Addressing Resistance to Change: Overview
Behavior change is not easy. Some behaviors may be deeply rooted in culture or family history. Other behaviors may be done because they work. We all have behaviors that we rely on each day without thinking too much about them or expending much energy. Changing a behavior takes thought and effort.
There are several theories of behavior change. One of the most commonly used theories in nutrition is the social cognitive theory. According to social cognitive theory, a person's behavior results from an interaction between personal (e.g. thoughts) and environmental factors. The influence goes both ways. A person’s behavior can influence the environment, and the environment can influence a person’s thoughts. This means that it is important not only to address the beliefs (e.g. soda isn't bad for me) and behavior (e.g. drinking soda every day) that need changing, but also the environment that makes the behavior possible (e.g. buying soda and having it available in the home).
The motivation to make these changes is believed to involve both a belief that the change is important (e.g. I just learned how much sugar soda has and that can't be good for me) and a sense of confidence in one’s ability to make the change happen (e.g. flavored water actually tastes good and is easy to make - I could easily drink that instead). Programs intending to result in behavior change must address both – a belief that change is important as well as the understanding for how to enact the change in an effective way.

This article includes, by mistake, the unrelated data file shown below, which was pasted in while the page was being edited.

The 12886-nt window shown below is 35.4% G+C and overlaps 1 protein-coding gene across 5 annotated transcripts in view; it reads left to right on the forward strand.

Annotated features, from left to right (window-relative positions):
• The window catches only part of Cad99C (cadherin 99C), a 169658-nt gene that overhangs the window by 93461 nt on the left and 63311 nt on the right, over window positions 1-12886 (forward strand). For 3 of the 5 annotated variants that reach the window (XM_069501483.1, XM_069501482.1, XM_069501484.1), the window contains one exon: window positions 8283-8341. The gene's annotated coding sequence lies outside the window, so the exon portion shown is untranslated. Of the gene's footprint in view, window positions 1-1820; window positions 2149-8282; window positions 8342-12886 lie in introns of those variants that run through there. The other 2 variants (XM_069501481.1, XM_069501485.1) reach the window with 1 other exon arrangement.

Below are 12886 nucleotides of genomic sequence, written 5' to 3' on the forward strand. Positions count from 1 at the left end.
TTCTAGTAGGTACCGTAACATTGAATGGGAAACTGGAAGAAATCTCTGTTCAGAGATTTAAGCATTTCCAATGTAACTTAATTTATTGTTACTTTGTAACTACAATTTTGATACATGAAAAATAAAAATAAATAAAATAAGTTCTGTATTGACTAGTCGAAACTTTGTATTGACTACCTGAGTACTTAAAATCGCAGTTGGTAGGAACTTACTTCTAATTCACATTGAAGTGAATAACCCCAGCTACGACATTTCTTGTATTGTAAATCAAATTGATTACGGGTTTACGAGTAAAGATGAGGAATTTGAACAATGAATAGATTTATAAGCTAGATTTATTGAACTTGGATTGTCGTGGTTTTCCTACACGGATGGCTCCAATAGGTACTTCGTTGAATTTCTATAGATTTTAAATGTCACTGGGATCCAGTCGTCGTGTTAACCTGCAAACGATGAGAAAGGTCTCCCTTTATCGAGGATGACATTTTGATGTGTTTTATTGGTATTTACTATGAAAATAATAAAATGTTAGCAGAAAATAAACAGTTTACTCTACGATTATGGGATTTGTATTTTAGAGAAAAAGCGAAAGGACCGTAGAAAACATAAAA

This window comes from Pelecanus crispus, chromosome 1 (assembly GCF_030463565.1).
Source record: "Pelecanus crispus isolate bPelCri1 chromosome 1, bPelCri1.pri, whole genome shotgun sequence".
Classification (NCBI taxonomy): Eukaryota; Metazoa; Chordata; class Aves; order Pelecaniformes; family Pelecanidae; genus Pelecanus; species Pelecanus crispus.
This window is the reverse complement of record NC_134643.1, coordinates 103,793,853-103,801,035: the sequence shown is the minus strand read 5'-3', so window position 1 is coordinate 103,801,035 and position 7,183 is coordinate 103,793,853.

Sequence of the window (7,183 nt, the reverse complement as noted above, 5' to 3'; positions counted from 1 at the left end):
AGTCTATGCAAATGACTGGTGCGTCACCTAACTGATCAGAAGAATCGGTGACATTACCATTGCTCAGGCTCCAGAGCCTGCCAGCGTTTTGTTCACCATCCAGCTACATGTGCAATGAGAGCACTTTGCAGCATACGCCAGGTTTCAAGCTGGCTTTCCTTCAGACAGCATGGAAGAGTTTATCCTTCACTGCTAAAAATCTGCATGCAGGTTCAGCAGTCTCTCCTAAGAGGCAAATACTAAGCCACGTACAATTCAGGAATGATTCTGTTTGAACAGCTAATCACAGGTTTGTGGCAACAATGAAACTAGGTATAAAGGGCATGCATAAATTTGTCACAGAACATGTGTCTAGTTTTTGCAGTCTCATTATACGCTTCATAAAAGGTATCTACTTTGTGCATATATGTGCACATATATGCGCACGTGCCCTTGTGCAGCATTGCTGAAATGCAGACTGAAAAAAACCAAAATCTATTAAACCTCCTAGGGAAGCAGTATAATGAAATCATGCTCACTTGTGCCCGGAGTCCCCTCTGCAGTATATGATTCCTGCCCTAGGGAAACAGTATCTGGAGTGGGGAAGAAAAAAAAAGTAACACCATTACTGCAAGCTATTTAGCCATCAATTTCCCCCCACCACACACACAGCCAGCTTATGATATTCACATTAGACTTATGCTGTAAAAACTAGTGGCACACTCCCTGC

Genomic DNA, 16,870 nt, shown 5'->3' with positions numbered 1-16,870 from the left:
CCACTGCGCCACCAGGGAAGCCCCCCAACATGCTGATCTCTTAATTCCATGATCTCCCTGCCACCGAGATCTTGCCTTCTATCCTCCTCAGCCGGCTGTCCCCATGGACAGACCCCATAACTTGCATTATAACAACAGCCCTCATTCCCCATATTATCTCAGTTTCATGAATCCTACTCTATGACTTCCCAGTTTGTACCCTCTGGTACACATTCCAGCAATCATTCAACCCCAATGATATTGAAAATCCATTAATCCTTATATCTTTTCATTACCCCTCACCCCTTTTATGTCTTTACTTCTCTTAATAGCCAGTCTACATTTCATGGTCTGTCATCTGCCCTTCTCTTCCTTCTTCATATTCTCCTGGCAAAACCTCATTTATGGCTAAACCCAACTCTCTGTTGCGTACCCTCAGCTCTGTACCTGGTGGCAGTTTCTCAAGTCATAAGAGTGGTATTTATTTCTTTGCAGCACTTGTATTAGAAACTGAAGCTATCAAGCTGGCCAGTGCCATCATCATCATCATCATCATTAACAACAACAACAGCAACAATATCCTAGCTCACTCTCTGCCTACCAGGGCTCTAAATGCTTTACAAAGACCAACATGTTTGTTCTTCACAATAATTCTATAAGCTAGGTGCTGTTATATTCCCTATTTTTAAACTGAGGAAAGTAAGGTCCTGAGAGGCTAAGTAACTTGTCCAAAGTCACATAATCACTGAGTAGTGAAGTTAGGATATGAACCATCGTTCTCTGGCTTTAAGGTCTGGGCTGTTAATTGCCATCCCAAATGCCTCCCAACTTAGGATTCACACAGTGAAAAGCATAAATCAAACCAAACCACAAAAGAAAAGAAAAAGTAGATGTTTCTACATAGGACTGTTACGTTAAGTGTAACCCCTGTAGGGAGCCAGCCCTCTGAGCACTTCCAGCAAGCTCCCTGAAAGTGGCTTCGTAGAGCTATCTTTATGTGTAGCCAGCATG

Nutrition Educator Training
Read the Scenario at the top of this page.
Then read through the materials on Overcoming Resistance: Overview, Application, and Tips.
Note the Additional Resources (but you do not need to read them all at this time).
Please RIGHT CLICK the link below and select "open in a new window".